It needs powerful tools for processing. Possible difficulties caused by interlocked grain are reported.

Planing

Rather difficult; special tools are needed.

Moulding

Rather difficult; special tools are needed.

Boring

Rather difficult; special tools are needed.

Mortising

Rather difficult; special tools are needed.

Nailing

Pre-boring is necessary.

Gluing

Difficult to glue because of high density.

Sanding

Easy to perform; it gives good results.

Polishing

Can be polished without surface preparation.

Response To Hand Tools

Working with hand tools is difficult.

REFERENCED USES

End Uses Summary

EXTERIOR GENERAL, bridges, poles, rails, crossarms, crossties, piers, HOUSING GENERAL, beams, joists, boards, frames, CONTAINERS, truck bodies, truck flooring

Exterior General
  • 1 - Tabela de resultados de ensaios fisicos e mecanicos
Bridges
  • 2 - 25 madeiras da amazonia de valor comercial, caracterizacao, macroscopica, usos comuns e indices qualificativos
Poles
  • 3 - Estudo dendrologico e determinacao das caracteristicas fisicas e mecanicas do genipapo (Genipa americana)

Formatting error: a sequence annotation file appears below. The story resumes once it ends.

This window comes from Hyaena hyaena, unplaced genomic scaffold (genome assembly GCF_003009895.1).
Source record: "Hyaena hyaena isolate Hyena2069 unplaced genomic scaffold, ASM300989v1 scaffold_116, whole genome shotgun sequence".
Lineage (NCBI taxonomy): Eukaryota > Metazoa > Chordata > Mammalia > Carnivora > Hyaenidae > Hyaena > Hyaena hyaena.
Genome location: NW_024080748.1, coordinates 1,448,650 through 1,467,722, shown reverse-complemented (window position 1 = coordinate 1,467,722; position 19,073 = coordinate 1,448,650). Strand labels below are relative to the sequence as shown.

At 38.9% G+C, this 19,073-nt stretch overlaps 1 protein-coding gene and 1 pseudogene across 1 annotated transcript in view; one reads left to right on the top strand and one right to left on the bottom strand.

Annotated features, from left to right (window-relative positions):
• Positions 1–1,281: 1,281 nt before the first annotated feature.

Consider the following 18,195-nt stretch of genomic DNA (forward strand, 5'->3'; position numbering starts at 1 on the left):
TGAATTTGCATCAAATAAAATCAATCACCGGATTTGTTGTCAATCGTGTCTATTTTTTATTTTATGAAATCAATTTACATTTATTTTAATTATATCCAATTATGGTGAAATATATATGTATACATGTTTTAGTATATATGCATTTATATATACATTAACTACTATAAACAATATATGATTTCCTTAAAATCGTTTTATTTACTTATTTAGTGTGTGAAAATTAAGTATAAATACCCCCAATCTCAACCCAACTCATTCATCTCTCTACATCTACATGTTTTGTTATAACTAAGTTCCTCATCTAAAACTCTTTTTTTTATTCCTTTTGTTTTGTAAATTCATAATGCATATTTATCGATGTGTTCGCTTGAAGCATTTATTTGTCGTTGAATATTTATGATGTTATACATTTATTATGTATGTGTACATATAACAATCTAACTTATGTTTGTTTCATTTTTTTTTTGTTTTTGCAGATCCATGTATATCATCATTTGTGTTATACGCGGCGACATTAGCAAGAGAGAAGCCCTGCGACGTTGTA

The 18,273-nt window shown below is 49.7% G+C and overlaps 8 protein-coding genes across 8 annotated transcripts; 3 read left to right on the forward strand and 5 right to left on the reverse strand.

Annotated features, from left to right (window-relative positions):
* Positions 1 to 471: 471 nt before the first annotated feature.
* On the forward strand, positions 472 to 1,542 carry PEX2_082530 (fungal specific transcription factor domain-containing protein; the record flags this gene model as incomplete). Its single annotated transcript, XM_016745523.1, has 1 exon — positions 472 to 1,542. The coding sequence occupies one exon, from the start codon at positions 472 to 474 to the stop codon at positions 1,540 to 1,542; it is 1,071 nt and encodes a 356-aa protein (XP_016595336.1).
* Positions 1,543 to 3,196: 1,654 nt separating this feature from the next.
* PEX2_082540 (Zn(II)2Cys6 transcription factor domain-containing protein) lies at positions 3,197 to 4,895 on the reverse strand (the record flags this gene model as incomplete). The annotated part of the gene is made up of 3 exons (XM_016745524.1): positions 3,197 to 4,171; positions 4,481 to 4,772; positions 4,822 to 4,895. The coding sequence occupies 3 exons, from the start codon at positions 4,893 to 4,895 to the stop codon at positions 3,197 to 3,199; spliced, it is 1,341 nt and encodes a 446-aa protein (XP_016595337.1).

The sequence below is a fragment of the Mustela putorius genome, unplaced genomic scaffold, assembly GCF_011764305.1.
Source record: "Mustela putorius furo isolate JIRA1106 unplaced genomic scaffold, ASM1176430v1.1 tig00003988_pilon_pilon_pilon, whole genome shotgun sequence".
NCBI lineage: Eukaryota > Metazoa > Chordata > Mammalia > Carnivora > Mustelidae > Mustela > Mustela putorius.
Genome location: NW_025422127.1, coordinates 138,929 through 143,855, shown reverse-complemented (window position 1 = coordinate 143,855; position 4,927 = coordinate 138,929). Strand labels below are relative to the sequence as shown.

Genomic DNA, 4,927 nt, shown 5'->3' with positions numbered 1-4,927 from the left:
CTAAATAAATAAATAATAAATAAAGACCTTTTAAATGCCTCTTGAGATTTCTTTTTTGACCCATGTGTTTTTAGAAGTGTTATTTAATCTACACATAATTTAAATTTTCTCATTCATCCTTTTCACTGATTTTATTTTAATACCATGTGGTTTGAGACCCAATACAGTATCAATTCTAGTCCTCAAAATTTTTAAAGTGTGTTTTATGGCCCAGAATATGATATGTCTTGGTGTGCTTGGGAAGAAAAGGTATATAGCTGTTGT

Rails
  • 6 - Physical and mechanical properties of Eucalyptus deglupta Blume grown in Costa Rica
Crossheads Crossarms
  • 7 - Maderas latinoamericanas. II, Quercus alata Q. costaricensis y Q. eugeniaefolia
Crossties
  • 8 - Maderas latinoamericas. III, Podocarpus standleyi ,Podocarpus oleifolius, Drims granadensis, Magnolia poasana y Didymopanax pittieri
Piers
  • 9 - Maderas latinoamericanas. IV, Nectandra sp. Ocotea austinii, Persea sp. aff. vesticula, Persea schiedeana
General Housing
  • 10 - Silica in Timbers
Beams
  • 11 - Prospect: The wood database
Joists
  • 12 - Tropical timbers of the world. Part I-Tropical American Species
Boards
  • 13 - Dry kiln schedules for commercial woods. Temperate and tropical. Section III. Latin American (Mexico, Central, and South America) Woods–Conventional Temperatures
Frames
  • 16 - Woods of the World
Truck Body
  • 53 - Timbers of the New World
Truck Flooring
  • 54 - Bulletin of the Government Forest Experiment Station N.157: Identification of Tropical Woods